Background of GHS  

Not so long ago, working with hazardous chemicals was especially dangerous because, often times, employees didn’t know exactly what they were dealing with.   For example, the container may have come from a company in another country.

Even if they did label it, the message may have provided little in the way of helpful information. Workers would have to use their best judgment when transporting, storing, or extracting the chemical.

Then, in 1992, the United Nations decided to come up with a solution to this persistent problem. The result was GHS.

What Does GHS Stand For?  

GHS stands for Globally Harmonized System of Classification and Labeling of Chemicals. It is an internationally-recognized standard for labeling containers that hold hazardous materials. Currently, more than 65 nations have adopted some version of these standards. Although the original framework was published in 1992, the process of countries actually applying the standards has proven to be a long one.

What Does the GHS Do?  

It’s important to point out that the GHS is only a collection of guidelines and not legal obligations. Each country is free to apply them as they see fit.

That said, the GHS provides participating countries with a framework for creating a compliant hazard communication system. The main goal is to make it easy for workers to immediately understand what kind of chemical is in a container and what the risks are for handling it. This system covers:

  • Classifying
  • Labeling
  • Identifying

Before implementing the GHS, standards for labeling chemicals were different all over the world. If company A in Canada received a shipment of chemicals from company B in Germany, the different label types could make it confusing to figure out what exactly is in a container.

Unfortunately, any amount of confusion when moving or otherwise handling dangerous chemicals can result in major problems, including death. Keep in mind, too, that some companies do nothing but transport and handle these types of chemicals, so a consistent method for quickly labeling and identifying them is important.

Furthermore, shipments would often get stalled at different borders because one country’s laws about certain chemicals and to transport them would differ from another’s.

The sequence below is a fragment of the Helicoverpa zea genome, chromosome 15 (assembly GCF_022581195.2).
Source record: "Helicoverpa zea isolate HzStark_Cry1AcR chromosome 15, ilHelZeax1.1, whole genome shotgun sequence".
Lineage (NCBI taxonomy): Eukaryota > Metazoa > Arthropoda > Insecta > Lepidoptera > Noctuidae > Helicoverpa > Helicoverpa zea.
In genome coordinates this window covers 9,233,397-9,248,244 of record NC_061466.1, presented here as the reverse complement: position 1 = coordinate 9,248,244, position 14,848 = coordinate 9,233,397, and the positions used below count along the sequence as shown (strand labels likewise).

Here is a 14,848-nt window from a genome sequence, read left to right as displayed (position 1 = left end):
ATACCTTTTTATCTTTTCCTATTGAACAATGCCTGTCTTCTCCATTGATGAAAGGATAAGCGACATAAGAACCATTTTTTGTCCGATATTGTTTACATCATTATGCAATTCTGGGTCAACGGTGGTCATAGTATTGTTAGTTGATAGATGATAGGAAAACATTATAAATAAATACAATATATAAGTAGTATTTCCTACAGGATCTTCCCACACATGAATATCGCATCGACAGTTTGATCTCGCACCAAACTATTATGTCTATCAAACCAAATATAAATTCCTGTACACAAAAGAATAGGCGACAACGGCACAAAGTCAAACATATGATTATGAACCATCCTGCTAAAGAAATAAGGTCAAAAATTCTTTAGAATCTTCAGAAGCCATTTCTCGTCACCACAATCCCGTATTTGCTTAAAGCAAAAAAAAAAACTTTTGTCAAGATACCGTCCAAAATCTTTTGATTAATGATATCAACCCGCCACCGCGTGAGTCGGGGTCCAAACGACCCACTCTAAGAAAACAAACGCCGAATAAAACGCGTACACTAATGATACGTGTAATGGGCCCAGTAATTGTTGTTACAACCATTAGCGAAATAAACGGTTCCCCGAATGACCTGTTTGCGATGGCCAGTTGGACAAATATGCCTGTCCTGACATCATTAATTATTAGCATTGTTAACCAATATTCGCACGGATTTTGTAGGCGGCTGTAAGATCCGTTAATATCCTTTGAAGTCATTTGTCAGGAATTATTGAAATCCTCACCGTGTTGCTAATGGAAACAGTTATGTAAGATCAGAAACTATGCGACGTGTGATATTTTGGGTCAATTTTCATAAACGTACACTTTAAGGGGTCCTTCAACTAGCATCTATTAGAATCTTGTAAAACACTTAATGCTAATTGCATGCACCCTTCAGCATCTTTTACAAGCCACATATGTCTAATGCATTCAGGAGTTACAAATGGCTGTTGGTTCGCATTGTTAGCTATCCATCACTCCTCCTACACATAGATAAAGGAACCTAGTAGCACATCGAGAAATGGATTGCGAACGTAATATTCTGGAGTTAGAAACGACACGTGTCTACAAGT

In short, the GHS ensures that a chemical originating from the U.S. is labeled the same way it would in China. While various countries may still have differing laws about different chemicals, these labels streamline the process of assessing their associated risks.

GHS Safety Data Sheets (SDS)  

Another component of the GHS is the Safety Data Sheet (SDS). These sheets provide important information about chemical hazards through 16 different sections, including:

  • Identification
  • Hazard Identification
  • Composition/Information on Ingredients
  • First-Aid Measures
  • Fire-Fighting Measures
  • Accidental Release Measures
  • Handling and Storage
  • Exposure Controls and Personal Protection

The main purpose of an SDS is to give workers instructions for dealing with potential worst-case scenarios like direct exposure to the chemical or a major accident.

HazCom 2012 in the United States  

In the United States, OSHA utilized GHS resources to create a comprehensive update to the prior protocol, the Hazard Communication Standard. This was done in 2012 after decades of work was undertaken to revise “HazCom.” This process is a good example of how a country could work within the GHS framework to create laws that fit their unique needs best.

This new standard is generally referred to as “HazCom 2012.” One of the biggest changes was an emphasis on ensuring employees who work with or near hazardous chemicals understand the risks involved.